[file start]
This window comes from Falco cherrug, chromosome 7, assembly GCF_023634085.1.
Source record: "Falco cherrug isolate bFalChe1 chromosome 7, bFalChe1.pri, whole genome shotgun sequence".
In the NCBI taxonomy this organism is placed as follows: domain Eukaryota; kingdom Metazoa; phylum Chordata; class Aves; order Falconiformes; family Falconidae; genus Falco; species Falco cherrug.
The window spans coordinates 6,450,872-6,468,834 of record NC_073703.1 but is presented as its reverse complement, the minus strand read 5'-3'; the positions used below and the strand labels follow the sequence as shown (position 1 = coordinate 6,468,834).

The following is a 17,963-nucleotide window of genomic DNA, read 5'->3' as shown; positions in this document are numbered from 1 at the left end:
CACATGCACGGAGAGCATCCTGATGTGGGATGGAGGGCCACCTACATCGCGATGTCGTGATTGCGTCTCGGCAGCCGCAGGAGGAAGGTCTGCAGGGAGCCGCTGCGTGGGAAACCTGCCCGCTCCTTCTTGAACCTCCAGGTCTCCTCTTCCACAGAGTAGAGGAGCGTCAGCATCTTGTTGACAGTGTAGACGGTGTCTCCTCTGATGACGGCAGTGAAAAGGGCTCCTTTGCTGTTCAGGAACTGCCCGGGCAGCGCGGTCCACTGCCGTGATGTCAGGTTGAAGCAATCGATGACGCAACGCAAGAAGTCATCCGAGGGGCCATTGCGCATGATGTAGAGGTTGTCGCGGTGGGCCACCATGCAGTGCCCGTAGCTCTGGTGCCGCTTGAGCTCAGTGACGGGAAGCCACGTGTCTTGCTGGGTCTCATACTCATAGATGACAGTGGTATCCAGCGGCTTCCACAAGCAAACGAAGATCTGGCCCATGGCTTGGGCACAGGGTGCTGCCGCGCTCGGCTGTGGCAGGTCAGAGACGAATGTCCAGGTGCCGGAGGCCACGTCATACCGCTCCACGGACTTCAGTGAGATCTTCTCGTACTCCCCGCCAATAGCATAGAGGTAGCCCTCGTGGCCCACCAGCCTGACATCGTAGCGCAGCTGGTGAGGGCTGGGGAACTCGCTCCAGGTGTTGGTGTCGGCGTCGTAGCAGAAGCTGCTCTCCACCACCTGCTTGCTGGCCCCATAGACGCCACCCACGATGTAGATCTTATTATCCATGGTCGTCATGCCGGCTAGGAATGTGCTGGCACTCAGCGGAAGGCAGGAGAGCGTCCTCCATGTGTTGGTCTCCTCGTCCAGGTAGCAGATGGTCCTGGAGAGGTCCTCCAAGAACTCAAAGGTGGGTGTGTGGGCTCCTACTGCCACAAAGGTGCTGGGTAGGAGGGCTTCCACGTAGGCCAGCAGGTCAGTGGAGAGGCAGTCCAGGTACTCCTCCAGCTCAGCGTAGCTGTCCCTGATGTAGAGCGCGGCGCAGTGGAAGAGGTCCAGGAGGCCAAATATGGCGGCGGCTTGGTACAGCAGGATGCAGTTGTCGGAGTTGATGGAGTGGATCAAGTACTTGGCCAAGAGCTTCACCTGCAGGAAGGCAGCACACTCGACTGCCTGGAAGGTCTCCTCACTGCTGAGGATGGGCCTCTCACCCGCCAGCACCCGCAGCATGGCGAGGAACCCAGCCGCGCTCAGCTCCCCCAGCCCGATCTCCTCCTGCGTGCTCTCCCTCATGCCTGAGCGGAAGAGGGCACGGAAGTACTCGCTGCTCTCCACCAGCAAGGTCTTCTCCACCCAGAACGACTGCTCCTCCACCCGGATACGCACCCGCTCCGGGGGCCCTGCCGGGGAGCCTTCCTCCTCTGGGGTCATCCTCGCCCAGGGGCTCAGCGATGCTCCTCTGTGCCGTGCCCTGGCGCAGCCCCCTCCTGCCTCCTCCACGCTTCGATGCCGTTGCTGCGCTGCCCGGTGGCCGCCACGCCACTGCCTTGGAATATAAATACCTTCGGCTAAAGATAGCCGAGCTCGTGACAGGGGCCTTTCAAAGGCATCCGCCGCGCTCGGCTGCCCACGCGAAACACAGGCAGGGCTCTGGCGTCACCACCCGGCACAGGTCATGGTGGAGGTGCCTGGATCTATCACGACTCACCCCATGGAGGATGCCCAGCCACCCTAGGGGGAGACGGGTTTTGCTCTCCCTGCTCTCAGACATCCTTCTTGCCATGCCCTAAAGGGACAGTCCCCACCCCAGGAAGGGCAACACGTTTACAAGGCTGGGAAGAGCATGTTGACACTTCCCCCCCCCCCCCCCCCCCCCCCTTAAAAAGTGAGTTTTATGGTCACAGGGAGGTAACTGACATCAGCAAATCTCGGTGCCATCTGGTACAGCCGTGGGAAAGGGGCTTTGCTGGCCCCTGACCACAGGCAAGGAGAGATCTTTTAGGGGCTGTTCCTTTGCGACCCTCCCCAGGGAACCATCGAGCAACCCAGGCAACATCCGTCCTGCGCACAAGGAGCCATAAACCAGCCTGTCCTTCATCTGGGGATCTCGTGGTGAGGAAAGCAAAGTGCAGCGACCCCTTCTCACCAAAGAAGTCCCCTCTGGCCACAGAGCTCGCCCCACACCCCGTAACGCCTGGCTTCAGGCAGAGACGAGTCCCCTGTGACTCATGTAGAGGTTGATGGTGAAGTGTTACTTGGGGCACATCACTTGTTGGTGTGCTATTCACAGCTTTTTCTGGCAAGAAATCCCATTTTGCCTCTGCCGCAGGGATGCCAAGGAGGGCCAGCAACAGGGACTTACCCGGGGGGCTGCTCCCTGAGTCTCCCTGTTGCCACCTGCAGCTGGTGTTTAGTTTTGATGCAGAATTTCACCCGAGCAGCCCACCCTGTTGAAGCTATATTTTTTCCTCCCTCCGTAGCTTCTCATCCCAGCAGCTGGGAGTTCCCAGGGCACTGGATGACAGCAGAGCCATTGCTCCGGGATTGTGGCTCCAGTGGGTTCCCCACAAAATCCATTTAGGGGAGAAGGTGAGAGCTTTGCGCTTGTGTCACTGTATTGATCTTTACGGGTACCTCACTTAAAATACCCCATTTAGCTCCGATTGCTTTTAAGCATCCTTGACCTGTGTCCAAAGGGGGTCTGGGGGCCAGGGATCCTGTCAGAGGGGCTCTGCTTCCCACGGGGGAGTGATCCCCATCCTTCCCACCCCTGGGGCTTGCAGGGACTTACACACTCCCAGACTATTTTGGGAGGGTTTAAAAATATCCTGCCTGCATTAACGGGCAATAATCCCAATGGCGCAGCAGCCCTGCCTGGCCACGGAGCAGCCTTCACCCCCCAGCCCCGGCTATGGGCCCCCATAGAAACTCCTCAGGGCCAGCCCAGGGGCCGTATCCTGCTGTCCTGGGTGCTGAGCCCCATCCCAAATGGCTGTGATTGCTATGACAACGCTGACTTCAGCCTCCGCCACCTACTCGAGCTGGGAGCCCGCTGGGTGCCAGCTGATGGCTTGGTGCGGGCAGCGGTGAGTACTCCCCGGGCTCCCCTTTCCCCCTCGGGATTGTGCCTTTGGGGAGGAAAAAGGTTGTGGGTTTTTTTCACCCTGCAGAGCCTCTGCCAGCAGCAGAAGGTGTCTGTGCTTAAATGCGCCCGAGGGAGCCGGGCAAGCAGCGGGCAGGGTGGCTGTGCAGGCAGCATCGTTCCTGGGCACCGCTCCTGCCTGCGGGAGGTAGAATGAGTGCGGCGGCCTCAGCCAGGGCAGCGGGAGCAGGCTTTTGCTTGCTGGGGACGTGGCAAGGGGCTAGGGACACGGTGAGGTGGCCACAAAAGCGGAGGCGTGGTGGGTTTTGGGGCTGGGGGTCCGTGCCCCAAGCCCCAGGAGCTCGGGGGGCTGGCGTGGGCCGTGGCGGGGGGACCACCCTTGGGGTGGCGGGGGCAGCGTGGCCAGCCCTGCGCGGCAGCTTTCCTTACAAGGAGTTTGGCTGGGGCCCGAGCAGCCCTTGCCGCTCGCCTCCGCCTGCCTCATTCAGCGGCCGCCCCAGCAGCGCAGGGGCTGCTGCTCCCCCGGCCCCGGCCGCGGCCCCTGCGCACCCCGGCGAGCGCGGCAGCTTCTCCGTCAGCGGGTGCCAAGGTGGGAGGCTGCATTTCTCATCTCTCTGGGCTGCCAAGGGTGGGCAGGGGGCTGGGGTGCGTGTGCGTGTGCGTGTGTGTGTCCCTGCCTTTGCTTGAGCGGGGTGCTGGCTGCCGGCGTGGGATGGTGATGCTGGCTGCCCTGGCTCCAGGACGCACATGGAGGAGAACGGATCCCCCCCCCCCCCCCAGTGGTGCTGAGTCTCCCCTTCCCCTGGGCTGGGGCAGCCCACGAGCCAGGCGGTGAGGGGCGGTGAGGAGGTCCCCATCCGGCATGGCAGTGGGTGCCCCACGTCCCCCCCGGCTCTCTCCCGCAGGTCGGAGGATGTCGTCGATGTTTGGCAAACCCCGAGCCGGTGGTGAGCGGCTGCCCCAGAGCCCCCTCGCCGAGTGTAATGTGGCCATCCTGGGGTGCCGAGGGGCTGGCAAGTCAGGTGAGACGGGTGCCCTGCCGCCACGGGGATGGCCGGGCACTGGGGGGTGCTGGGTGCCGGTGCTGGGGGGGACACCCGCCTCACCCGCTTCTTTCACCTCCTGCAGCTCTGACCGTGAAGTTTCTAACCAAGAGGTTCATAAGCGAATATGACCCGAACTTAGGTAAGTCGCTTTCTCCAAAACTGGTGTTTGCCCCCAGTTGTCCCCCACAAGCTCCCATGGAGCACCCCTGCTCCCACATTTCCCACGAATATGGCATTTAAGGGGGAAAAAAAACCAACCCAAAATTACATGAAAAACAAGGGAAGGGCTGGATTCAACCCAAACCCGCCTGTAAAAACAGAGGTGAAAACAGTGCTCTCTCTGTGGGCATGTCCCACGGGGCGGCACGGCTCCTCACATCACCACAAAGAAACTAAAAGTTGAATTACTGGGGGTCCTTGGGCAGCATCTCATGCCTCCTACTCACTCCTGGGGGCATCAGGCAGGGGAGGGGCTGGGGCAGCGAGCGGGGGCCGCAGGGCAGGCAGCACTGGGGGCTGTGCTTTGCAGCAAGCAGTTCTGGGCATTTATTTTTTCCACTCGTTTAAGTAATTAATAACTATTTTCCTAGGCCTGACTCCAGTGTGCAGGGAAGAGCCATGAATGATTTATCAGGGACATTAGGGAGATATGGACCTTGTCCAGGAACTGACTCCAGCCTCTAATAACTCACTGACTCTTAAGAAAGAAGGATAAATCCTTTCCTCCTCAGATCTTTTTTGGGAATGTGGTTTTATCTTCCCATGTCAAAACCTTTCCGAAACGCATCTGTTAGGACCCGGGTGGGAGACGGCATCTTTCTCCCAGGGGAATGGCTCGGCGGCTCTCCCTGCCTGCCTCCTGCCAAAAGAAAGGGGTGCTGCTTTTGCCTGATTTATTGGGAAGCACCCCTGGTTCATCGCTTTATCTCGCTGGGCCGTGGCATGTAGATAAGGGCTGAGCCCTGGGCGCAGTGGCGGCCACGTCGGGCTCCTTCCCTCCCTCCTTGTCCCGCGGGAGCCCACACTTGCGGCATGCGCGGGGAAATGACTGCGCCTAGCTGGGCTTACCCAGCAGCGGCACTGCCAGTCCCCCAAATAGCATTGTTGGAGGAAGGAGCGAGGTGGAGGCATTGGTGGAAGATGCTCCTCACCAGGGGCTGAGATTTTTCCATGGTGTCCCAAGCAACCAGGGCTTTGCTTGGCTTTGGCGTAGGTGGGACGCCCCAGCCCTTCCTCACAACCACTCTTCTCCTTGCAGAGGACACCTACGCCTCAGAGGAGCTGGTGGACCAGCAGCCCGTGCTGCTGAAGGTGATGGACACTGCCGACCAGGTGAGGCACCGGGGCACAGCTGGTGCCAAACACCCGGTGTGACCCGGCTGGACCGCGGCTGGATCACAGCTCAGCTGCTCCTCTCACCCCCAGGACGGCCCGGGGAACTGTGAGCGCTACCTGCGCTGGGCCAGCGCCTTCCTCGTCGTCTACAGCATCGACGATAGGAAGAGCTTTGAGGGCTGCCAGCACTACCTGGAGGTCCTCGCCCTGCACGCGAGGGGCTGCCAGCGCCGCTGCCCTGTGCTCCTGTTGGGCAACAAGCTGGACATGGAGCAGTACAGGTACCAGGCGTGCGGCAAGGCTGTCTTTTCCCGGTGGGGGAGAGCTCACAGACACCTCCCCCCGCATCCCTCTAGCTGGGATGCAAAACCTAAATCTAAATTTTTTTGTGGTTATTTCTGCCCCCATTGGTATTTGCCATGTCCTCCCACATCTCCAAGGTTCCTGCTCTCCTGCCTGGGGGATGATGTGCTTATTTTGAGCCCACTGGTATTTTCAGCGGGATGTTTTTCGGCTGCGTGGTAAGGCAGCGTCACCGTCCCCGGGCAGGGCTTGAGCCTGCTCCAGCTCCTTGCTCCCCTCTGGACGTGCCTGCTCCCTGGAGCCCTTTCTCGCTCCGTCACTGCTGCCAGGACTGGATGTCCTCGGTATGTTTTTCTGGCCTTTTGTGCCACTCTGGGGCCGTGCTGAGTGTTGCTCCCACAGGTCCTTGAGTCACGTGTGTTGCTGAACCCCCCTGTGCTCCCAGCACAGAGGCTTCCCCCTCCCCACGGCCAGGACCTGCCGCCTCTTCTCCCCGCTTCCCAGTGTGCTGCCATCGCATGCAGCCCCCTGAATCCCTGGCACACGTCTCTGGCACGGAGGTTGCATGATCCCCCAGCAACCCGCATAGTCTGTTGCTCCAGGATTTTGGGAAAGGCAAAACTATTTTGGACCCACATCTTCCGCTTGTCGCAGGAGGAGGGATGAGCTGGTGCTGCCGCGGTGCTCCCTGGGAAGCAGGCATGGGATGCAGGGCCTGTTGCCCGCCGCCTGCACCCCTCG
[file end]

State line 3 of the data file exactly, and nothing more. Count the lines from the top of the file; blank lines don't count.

In the NCBI taxonomy this organism is placed as follows: domain Eukaryota; kingdom Metazoa; phylum Chordata; class Aves; order Falconiformes; family Falconidae; genus Falco; species Falco cherrug.